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It also can be ephemeral. As people age, semantic memory often is one of the first forms of memory to fade.
But the Maryland scientists had found in their earlier study that a 12-week program of treadmill walking changed the working of portions of the brain involved in semantic memory. After four months of exercise, those parts of the brain became less active during semantic-memory tests, which is a desirable outcome. Less activity suggests that the brain had become more efficient at semantic-memory processing as a result of the exercise, requiring fewer resources to access the memories.
Now, for the new study, which was published in April in The Journal of the International Neuropsychological Society, the scientists decided to backtrack and parse the steps involved in getting to that state. Specifically, they wanted to see how a single workout might change the way the brain processed semantic memories.
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So, they recruited 26 healthy men and women aged between 55 and 85, who had no serious memory problems and asked them to visit the exercise lab twice. There, they rested quietly or rode an exercise bike for 30 minutes, a workout the scientists hoped would stimulate but not exhaust them.
Afterward, the volunteers lay inside an M.R.I. brain scanner and watched names flash across a computer screen overhead. Some of the names were famous, such as, say, Ringo Starr, while others were lifted from the local phone book.
Famous names are an important element of semantic memory, and the volunteers were asked to press one key onscreen when they recognized celebrities’ names, and a different key when the name was unfamiliar. Meanwhile, the researchers tracked their brain activity over all, as well as in the portions involved in semantic-memory processing.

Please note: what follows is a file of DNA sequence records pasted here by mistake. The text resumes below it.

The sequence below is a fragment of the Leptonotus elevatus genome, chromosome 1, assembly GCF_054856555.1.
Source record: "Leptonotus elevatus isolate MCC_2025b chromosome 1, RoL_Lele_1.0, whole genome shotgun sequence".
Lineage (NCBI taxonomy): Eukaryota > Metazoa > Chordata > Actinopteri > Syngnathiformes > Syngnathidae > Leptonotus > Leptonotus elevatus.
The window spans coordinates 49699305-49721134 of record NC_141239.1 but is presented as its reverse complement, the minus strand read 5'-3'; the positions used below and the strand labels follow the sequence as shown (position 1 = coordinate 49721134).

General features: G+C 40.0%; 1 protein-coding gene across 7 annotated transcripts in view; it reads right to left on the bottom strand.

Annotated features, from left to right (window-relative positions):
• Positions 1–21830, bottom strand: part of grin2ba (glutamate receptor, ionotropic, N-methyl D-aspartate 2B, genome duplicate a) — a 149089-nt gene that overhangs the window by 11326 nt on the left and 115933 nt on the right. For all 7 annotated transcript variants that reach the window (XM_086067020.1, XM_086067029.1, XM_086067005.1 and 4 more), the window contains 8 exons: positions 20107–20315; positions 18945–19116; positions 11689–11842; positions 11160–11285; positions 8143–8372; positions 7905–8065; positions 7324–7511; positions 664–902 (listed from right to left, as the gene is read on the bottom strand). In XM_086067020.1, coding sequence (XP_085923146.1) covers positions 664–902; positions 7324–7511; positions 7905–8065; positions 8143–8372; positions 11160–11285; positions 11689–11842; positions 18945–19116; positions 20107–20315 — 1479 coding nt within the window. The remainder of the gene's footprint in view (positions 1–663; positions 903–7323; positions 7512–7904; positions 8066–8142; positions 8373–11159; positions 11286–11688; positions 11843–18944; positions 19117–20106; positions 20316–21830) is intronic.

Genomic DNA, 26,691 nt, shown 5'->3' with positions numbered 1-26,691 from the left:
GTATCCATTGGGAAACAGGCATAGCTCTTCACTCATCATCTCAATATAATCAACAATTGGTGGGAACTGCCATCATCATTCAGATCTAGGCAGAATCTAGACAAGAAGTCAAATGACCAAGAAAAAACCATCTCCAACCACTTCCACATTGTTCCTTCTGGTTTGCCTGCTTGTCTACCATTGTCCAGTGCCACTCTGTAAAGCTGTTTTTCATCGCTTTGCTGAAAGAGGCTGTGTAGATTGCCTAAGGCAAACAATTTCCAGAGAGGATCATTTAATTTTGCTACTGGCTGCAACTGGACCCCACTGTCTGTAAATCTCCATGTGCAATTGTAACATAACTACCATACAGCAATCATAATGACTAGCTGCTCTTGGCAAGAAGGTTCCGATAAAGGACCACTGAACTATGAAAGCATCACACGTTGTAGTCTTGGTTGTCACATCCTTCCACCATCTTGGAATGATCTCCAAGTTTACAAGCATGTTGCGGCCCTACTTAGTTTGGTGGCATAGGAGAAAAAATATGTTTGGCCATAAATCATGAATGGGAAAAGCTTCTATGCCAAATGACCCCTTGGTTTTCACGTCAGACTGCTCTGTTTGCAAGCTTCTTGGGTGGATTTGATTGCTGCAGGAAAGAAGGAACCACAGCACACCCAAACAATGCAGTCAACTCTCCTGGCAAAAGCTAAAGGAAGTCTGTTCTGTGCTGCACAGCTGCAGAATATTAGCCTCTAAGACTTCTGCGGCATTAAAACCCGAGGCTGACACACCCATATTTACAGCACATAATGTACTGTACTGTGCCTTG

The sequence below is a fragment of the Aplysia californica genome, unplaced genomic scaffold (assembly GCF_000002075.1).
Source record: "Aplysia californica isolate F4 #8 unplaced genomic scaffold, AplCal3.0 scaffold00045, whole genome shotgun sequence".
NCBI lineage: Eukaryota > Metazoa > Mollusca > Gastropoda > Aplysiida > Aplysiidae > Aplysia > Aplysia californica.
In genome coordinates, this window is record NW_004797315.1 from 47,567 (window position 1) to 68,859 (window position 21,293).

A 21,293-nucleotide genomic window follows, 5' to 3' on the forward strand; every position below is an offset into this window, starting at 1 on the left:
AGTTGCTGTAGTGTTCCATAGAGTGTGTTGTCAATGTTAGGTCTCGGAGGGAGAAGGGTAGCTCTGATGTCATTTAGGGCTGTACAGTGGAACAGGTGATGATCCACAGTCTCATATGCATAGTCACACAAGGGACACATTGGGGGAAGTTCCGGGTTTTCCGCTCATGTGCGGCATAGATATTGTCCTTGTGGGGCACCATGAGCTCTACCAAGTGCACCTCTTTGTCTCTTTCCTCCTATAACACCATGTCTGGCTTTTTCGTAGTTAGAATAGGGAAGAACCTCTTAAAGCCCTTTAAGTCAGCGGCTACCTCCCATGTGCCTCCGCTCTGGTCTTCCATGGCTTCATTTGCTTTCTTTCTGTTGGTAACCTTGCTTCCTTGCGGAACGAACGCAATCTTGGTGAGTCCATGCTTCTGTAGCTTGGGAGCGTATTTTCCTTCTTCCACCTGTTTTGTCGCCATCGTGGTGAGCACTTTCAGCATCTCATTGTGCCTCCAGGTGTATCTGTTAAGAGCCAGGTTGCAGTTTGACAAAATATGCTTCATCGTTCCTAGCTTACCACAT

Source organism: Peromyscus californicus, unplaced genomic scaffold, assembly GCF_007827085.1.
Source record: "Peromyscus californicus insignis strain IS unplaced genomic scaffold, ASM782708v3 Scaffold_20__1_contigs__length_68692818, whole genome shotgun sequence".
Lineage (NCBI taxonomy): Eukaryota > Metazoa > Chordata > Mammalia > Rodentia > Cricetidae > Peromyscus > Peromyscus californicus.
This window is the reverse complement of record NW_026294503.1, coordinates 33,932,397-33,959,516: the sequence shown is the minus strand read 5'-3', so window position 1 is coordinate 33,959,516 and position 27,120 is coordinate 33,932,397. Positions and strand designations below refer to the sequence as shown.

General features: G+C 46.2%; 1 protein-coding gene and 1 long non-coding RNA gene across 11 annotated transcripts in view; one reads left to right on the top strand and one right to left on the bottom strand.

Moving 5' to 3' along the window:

The scientists had expected that the areas needed for semantic memory work would be quieter after the exercise, just as they were after weeks of working out, says J. Carson Smith, an associate professor of kinesiology and director of the Exercise for Brain Health Laboratory at the University of Maryland School of Public Health, who oversaw the new study.
But that is not what happened. Instead, those parts of the brains most involved in semantic memory fizzed with far more activity after people had exercised than when they had rested.
At first, the researchers were surprised and puzzled by the results, Dr. Smith says. But then they began to surmise that they were watching the start of a training response.
“There is an analogy to what happens with muscles,” Dr. Smith says.
When people first begin exercising, he points out, their muscles strain and burn through energy. But as they become fitter, those same muscles respond more efficiently, using less energy for the same work.
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The scientists suspect that, in the same way, the spike in brain activity after a first session of biking is the prelude to tissue remodeling that, with continued exercise, improves the function of those areas.
Our brain’s memory centers become, in other words, more fit.
This study is short-term, though, and does not show the intervening steps involved in changing the brain with regular exercise. It also does not explain how activity alters the brain, although Dr. Smith believes that a surge in certain neurotransmitters and other biochemicals after workouts must play a role.
He and his colleagues are hoping to examine those issues in future studies and also zero in on the best types and amounts of exercise to help us maintain our memories of that genial Beatles drummer and all the other touchstones of our pasts.